Spotlight: Faculty member John S.L. Parker works to understand a common feline virus
Dr. John Parker, BVMS, Ph.D., is working on a puzzle. Feline calicivirus has a range of different effects in cats: temporary and mild flu-like symptoms in most, more chronic mouth and throat symptoms in others, and, in rare cases, severe life-threatening disease throughout the body.
Parker, a faculty member at the Baker Institute, is trying to determine why the virus has such variable effects, work that promises not only to help cats but might also eventually lead to treatments or vaccines for a familiar human disease: stomach flu.
As part of a large family of viruses called Caliciviridae, feline calicivirus is related to human norovirus, a pathogen perhaps best known for causing well-publicized outbreaks of gastroenteritis on cruise ships. Parker says that studies of the feline virus can inform studies of norovirus, a notoriously difficult pathogen to study in the lab.
Their common features highlight the importance of One Health in managing diseases: what scientists learn about animal diseases can have direct impact on knowledge of human diseases. Developing effective treatments for one disease can build the foundation for treatments for other related diseases.
The idea of One Health would not be difficult to explain to a virus, many of which exploit the connections between human health, animal health, and the environment to meet new hosts. Feline calicivirus and norovirus may have different hosts and cause different types of disease, but they share a great deal in common at the molecular level. “The structures of the two viruses are very similar,” said Parker, so the process of infection should be similar.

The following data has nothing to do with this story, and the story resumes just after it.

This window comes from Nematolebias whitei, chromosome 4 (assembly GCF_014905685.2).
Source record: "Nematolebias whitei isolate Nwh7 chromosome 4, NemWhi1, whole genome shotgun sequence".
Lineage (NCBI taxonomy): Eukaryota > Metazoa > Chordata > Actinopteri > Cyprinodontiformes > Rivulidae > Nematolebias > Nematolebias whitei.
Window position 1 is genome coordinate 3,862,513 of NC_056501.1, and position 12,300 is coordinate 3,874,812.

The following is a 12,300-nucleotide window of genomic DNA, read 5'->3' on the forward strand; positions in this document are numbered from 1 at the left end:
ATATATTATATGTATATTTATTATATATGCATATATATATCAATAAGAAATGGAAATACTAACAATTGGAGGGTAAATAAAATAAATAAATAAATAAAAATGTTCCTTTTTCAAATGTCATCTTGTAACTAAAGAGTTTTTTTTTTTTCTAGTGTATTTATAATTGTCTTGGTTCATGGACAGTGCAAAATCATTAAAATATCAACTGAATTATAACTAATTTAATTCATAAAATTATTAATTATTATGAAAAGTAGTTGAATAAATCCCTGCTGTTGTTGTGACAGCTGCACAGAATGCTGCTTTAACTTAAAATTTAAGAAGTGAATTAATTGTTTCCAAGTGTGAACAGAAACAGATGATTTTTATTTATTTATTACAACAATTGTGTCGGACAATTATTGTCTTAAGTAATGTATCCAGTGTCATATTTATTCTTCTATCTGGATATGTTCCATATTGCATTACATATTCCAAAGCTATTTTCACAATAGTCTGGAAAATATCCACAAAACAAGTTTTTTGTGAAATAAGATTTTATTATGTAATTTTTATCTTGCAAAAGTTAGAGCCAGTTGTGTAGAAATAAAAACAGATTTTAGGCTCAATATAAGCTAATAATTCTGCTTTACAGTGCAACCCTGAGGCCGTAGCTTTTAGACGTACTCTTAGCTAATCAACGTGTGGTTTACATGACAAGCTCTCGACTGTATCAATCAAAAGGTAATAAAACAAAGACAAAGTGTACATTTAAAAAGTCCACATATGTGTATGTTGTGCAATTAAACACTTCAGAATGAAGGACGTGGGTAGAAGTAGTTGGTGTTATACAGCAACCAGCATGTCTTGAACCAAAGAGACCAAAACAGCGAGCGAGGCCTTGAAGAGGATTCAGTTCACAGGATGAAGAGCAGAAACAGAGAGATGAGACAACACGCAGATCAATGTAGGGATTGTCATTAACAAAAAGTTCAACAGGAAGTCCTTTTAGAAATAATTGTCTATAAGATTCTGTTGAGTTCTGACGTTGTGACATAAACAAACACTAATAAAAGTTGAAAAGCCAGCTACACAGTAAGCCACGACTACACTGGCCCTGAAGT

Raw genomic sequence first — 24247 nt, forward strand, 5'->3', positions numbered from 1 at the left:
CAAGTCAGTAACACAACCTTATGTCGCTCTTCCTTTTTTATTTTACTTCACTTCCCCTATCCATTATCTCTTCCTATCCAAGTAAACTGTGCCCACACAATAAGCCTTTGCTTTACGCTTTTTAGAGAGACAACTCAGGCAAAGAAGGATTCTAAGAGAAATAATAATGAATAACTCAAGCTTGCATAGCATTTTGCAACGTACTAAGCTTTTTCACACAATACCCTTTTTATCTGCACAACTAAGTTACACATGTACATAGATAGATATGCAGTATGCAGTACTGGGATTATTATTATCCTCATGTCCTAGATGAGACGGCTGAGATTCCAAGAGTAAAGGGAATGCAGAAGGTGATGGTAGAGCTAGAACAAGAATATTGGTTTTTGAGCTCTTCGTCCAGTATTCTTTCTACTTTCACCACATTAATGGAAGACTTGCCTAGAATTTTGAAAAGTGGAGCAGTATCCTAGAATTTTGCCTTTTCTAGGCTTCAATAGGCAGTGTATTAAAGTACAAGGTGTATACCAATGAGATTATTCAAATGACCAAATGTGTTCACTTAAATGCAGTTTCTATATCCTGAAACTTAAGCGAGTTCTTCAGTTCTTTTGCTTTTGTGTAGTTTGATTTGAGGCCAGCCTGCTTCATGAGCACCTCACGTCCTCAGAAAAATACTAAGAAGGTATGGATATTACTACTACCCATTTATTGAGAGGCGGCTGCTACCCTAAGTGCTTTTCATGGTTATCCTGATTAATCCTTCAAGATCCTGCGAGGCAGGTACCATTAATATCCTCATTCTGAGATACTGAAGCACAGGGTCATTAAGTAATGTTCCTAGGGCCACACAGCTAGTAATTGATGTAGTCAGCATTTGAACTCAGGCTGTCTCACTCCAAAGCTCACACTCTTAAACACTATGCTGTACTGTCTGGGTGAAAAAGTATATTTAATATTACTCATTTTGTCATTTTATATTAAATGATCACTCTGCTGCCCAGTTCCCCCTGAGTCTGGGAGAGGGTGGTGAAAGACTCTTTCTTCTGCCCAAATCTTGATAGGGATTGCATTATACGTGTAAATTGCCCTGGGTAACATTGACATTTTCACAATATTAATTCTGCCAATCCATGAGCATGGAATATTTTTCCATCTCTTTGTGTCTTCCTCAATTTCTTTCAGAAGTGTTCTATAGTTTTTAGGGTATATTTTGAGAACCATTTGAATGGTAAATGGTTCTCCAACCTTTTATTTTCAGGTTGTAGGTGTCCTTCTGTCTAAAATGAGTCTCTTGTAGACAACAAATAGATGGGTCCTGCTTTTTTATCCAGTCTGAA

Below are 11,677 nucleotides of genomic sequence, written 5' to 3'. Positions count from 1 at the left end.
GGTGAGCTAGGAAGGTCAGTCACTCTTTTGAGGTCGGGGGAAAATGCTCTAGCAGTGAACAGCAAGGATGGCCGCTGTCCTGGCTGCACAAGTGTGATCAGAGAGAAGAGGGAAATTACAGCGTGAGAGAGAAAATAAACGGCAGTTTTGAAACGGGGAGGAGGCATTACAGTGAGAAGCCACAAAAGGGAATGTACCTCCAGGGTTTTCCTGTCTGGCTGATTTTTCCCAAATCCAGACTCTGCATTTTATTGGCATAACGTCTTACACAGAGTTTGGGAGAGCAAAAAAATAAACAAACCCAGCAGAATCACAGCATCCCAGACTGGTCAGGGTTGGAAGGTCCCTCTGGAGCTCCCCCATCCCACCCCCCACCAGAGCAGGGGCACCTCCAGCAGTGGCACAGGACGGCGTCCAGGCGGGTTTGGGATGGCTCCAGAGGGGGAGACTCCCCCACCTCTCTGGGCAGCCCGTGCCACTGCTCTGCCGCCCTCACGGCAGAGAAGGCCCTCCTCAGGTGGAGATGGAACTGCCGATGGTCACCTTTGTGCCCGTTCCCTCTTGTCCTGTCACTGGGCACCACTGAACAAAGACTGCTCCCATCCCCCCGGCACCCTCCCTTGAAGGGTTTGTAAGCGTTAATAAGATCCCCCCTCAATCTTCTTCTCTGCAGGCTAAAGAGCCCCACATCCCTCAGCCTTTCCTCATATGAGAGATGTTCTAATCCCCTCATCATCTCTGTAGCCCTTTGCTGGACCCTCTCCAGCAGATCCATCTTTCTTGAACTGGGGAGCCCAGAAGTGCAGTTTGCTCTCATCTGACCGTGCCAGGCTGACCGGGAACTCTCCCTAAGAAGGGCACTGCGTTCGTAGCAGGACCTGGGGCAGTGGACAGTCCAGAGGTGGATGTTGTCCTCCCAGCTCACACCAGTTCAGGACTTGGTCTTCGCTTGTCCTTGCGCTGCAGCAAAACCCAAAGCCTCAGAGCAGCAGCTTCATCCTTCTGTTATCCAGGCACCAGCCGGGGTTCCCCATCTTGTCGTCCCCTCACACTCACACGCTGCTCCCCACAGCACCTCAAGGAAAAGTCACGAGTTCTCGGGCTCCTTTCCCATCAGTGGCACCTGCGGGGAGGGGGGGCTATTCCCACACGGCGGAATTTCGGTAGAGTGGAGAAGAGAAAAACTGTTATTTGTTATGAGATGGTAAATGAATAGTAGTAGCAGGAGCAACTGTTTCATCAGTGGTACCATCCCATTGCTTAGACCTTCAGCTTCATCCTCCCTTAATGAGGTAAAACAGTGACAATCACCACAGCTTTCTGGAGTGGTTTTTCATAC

Solving the puzzle
Parker is searching for possible explanations for why some cats with feline calicivirus experience short-term flu-like symptoms while others develop a chronic mouth condition in which their gums grow thick and inflamed, making it painful to eat. He is focusing on how the virus first binds to cells and gets inside. Parker and his postdoctoral researcher, Dr. Zhengchun Lu have sequenced the genomes of 25 cats. They are examining genes responsible for creating receptor proteins on the outsides of cells to see if differences in these receptors might play a role in how the virus attaches and infects different cats.
In another project, Parker is detailing how the shape of the virus changes when attaching to receptors during infection. By defining these shapes, it may be possible to design a vaccine to target the virus during this vulnerable moment, preventing infection before it starts.
“By understanding those steps you can identify places in the process where you can block it,” said Parker.
Basic science like that which Parker conducts lays the foundation for One Health work, establishing facts about viruses and diseases and outlining connections between different species so that efforts to curb disease and improve animal and human health can be more effective. His work to define how calicivirus binds to cells may lead to drugs and vaccines for feline calicivirus, and those strategies could eventually be carried over to treat and prevent infection with norovirus or other pathogens.
“Discovery is never planned,” said Parker. “I try and make sure our lab has the freedom to pursue intellectual curiosity.”
This article first appeared in Scopes, the quarterly magazine of the Cornell University College of Veterinary Medicine.